Probably, the corresponding shift for the K-7 is smaller (if it exists) and maybe it is so because the AF aperture is smaller (less sensitive to light).

So, after all, we may see the downside to the increased light sensitivity of the new AF module. I've been told as a child that there are two sides to the same coin


QuoteOriginally posted by Christine Tham Quote
Are we sure the K-7 does not have a problem?
Now that you ask: No, actually not. But maybe, it is less pronounced.

QuoteOriginally posted by Christine Tham Quote
So my fear is that whilst Falk's theory explains a lot, it may not explain everything.
That's my fear too. Esp. I have some doubts how it would explain what is going on below the Planck scale (sorry, not everybody will get the joke ... ).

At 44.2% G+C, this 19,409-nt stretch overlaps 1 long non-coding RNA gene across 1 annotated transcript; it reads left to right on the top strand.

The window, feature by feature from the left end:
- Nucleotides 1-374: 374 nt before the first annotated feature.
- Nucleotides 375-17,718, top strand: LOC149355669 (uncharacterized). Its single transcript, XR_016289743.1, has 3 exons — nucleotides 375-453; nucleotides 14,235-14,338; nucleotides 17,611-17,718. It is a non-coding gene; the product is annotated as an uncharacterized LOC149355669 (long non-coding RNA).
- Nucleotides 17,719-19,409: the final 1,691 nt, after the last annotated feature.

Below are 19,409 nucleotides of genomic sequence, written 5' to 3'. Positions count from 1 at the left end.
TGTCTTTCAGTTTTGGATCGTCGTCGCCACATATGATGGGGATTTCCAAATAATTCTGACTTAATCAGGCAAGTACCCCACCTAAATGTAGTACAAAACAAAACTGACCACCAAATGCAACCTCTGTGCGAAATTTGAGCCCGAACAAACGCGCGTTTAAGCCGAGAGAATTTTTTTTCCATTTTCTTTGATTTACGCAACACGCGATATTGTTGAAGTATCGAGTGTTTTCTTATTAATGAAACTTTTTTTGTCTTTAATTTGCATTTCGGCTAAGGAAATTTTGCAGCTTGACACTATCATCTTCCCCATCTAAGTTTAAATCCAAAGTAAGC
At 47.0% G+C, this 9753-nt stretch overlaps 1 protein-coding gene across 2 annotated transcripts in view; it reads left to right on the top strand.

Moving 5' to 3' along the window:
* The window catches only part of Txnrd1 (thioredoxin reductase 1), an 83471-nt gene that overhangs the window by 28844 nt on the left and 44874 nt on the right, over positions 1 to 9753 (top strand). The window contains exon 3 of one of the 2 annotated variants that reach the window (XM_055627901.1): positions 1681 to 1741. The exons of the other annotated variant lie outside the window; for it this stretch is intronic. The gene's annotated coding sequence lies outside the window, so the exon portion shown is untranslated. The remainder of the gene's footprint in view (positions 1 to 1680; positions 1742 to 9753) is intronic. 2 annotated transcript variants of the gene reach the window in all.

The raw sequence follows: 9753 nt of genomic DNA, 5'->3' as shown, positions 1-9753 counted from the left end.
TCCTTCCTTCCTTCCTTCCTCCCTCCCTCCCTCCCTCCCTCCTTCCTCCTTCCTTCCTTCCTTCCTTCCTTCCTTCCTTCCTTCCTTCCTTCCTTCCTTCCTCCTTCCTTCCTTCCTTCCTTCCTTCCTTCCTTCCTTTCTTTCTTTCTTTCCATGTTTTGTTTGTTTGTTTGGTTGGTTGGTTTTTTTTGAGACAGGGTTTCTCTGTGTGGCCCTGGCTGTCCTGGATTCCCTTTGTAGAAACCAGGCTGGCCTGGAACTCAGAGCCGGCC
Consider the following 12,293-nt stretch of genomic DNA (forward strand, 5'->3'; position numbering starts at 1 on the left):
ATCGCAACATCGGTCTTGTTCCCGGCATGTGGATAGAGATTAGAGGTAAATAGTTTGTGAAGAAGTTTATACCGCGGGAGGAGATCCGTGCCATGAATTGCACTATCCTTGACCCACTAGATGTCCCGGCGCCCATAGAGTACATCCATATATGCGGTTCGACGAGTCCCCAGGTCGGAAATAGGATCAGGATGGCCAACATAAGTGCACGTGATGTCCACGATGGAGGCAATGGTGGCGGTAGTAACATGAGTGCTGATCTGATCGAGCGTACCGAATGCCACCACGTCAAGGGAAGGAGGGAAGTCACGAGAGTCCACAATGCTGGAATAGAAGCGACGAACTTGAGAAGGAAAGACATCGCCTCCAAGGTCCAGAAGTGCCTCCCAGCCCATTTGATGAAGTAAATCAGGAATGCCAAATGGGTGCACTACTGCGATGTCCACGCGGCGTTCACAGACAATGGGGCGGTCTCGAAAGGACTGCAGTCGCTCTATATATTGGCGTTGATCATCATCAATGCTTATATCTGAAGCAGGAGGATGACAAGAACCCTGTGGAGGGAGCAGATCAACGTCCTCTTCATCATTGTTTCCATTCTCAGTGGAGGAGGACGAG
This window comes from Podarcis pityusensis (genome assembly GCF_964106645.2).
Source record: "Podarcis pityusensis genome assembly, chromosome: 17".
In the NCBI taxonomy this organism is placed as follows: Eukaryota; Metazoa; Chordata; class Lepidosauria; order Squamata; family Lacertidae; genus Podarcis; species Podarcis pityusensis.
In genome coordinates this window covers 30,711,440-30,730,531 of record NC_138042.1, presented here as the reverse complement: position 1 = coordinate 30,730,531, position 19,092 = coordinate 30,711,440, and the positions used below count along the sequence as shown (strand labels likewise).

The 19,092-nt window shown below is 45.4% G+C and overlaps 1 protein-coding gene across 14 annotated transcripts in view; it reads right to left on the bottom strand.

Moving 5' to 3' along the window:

QuoteOriginally posted by Christine Tham Quote
So it seems turning the AF fine adjustment on and off does impact the issue.
Ok, you just added another dimension to the problem
Anybody wanting to repeat Christine's test? If confirmed, we should leave AF adjustment alone.

Just to be sure:
Christine, you entered "0" for both, per lens AND global adjustment, when using "0", right?
03-02-2011, 05:00 PM   #266
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QuoteOriginally posted by falconeye Quote
Anybody wanting to repeat Christine's test? If confirmed, we should leave AF adjustment alone.
I'll take a stab at repeating the test.
03-02-2011, 05:22 PM   #267
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QuoteOriginally posted by dlacouture Quote
Just done another dumb test:...
Not a dumb test at all! Kudos for making all these useful tests and observations. (I'll add a rep in a minute).


QuoteOriginally posted by falconeye Quote
Esp. I have some doubts how it would explain what is going on below the Planck scale...
I also find the theory a bit lacking in terms of furthering the state of the art regarding quantum gravity.